- Complications of ventricular assist devices include pneumothorax, hemothorax, postoperative hemorrhage, cardiac tamponade, thromboembolism, arrhythmia, or infection, among others.
- Vascular related devices
- Central venous catheter (CVC):
- A central venous catheter provides access for drugs or fluids administration, monitoring central venous or pulmonary artery pressure, saturation, and several interventions. These catheters are usually inserted via the subclavian or internal jugular vein (less frequently using the femoral vein). Its tip should be positioned at or just above the cavoatrial junction, or also two vertebral body levels below the carina.
- There are variants of this type of catheter, such as peripherally inserted central catheter (PICC) or tunneled CVCs for hemodialysis.
- Complications related to these devices include arterial puncture with intra-arterial placement of the catheter, hemorrhage, pneumothorax, hemothorax, arrhythmia, cardiac tamponade, catheter-related thrombus, pulmonary embolism, air embolism, or infection.
- Pulmonary artery catheter (Swan-Ganz):
- Pulmonary artery catheterization consists of a Swan-Ganz catheter inserted through a central vein (mostly the subclavian or jugular vein) into the right heart and then into the pulmonary artery. It is used to monitor circulatory hemodynamics in critically ill patients by measuring pulmonary capillary wedge pressure (differentiating, for instance, cardiogenic pulmonary edema from noncardiogenic pulmonary edema).
- An ideal location of the tip would be in the right or left pulmonary artery, not extending beyond the proximal interlobar artery, in order to avoid complications such as infarction or pseudoaneurysms.
NONVASCULAR SUPPORT DEVICES:
- Tracheal devices
- Endotracheal tube:
- This tube is inserted for maintaining the patency of the airway and to provide airway support. An ideal position for the endotracheal tube tip would be 5 cm above the carina or between the T2 and T4 vertebral bodies, with the patient’s head in a neutral position.
- The most frequent complication related to an endotracheal tube is malposition. A cephalic malpositioned endotracheal tube leads to inefficient ventilation, distension of the stomach, or even vocal cord injury. On the other hand, if the endotracheal tube is located too caudally, the tube can selectively intubate one of the main bronchi (usually the right), leading to segmental or complete collapse of the non-ventilated lung. Accidental intubation of the esophagus is also a potentially fatal complication.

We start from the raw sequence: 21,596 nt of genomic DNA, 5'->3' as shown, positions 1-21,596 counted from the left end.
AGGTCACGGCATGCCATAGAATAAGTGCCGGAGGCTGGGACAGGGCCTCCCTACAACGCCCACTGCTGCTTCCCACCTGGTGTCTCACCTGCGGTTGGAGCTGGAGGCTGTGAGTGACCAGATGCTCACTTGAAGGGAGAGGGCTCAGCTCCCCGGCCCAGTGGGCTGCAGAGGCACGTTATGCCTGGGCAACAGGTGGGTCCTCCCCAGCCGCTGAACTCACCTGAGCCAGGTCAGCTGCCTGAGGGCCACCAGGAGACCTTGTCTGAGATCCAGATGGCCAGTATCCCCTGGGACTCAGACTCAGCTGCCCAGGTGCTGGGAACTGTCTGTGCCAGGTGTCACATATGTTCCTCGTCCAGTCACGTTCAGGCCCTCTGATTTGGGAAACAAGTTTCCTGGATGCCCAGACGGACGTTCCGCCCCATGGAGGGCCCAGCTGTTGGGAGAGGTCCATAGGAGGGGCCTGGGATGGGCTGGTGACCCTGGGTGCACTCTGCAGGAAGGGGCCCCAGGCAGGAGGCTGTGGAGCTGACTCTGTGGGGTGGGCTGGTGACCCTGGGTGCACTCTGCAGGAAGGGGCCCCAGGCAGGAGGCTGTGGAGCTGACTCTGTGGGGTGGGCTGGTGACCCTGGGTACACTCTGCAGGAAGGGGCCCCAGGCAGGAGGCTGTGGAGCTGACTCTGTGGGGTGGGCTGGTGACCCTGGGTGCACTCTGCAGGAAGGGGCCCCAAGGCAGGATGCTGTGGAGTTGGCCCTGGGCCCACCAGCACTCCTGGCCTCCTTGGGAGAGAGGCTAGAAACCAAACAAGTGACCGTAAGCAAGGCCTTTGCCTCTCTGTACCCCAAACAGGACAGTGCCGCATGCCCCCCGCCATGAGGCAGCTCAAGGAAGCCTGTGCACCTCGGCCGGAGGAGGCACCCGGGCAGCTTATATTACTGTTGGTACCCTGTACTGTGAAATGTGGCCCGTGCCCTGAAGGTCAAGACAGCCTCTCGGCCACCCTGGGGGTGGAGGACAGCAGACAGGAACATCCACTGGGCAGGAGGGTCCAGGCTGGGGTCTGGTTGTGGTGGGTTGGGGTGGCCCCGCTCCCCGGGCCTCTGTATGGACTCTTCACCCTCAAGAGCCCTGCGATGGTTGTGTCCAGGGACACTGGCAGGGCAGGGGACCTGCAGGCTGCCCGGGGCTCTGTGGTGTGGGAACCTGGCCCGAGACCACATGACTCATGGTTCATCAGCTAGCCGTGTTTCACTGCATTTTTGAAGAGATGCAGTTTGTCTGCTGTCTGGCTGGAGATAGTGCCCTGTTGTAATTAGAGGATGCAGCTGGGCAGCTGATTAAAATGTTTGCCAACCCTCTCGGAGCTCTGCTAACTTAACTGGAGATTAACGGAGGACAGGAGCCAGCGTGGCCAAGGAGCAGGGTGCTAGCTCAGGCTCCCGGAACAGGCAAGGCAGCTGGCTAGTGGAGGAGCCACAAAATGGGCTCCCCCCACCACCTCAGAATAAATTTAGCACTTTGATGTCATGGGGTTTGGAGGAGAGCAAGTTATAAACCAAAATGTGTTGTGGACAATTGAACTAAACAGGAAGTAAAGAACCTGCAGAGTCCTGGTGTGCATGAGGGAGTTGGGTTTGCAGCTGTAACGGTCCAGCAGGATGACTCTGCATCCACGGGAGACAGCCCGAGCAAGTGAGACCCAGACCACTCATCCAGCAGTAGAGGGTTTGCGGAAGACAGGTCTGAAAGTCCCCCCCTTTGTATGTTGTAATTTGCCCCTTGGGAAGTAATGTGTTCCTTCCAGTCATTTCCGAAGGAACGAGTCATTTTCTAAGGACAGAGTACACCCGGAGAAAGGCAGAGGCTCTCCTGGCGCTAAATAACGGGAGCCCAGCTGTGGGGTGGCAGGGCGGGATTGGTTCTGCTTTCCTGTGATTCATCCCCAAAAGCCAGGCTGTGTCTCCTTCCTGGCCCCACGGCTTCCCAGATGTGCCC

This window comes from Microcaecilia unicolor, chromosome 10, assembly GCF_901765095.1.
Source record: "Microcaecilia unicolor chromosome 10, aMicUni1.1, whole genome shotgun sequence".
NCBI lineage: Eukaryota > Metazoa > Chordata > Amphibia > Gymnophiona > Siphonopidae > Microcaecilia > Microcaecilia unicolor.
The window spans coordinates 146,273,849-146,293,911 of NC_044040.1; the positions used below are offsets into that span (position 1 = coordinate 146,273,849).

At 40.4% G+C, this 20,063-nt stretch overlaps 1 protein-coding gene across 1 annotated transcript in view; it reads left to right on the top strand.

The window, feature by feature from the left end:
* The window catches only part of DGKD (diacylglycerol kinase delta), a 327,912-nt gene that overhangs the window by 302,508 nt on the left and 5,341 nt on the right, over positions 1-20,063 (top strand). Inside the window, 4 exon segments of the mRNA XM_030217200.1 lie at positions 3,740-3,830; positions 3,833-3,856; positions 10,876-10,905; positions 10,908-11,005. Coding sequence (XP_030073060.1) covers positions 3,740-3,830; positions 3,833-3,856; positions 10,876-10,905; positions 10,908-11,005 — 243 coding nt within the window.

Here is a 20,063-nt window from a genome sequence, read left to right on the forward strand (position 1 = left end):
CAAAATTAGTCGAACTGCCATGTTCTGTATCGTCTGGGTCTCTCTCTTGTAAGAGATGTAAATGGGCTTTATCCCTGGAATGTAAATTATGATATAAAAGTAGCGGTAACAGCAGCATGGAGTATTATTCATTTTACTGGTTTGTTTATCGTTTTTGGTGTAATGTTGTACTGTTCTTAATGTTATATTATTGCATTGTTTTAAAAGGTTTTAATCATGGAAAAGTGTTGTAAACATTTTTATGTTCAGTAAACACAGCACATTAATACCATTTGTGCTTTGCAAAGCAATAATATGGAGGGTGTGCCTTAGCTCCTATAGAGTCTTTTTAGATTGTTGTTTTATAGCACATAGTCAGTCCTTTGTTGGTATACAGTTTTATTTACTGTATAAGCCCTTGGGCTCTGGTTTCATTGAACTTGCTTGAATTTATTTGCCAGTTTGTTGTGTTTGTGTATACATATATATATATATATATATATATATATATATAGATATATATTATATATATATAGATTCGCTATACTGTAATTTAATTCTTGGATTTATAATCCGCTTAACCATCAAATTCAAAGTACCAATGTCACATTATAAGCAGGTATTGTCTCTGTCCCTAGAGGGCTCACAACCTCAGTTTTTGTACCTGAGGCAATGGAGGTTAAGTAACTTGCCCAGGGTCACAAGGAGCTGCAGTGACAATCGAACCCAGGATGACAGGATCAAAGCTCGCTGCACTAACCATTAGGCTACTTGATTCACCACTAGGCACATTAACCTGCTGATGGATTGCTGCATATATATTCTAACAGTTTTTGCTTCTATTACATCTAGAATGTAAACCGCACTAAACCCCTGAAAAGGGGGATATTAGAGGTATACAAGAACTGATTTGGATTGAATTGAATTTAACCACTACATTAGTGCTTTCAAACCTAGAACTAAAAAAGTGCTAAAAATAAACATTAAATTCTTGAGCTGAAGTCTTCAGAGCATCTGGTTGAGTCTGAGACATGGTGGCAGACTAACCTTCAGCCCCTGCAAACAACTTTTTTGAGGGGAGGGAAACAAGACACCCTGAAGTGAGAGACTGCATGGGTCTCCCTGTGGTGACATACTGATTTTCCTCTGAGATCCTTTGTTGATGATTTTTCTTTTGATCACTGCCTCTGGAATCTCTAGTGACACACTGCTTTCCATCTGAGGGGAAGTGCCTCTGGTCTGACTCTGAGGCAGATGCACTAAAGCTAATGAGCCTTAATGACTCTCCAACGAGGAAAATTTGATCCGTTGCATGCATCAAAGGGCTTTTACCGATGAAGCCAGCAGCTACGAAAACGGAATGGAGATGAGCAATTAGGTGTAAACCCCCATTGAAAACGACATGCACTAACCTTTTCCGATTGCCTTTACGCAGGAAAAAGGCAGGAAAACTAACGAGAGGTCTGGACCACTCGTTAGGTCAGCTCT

- Tracheostomy tubes are used in those patients who will require long-term ventilation. Its distal end should be midway between the stoma and the carina, about the level of the third dorsal vertebra. The position of the tracheostomy tube is maintained with neck flexion and extension, the width of the tube should not exceed two-thirds of the tracheal width, and the cuff should not distend the tracheal wall.
- Possible complications: subcutaneous emphysema, hematoma, and pneumomediastinum. Besides, granulation tissue formation and fibrosis at the site of the stoma can lead to long-term tracheal stenosis.
- Pleural devices:
- Thoracostomy tubes:
- Thoracostomy is a common procedure used to evacuate fluid or air from the pleural space. The tip of the tube should ideally be located apically for a pneumothorax evacuation, basally in case of fluid drainage, or in a certain specific location in case of located fluid.
- Some of the complications related to its use include incorrect placement, hematoma, kinking, tube blockage or occlusion, and reexpansion pulmonary edema.
- Esophageal devices:
- Nasogastric tube:
- Nasogastric tubes are frequently used for feeding and administration of medication, but also for suction of stomach contents. This tube has a thin radiopaque marker line along one side, useful to be identified in chest radiography. The tip of the nasogastric tube would be ideally located in the stomach caudal to gastric cardia, or at least 10 cm distal to the gastroesophageal junction.
- Malposition of the nasogastric tube is one of the commonest complications, and it can lead to more severe complications such as lung perforation, esophageal perforation, bronchoaspiration, pneumonia, and pneumothorax.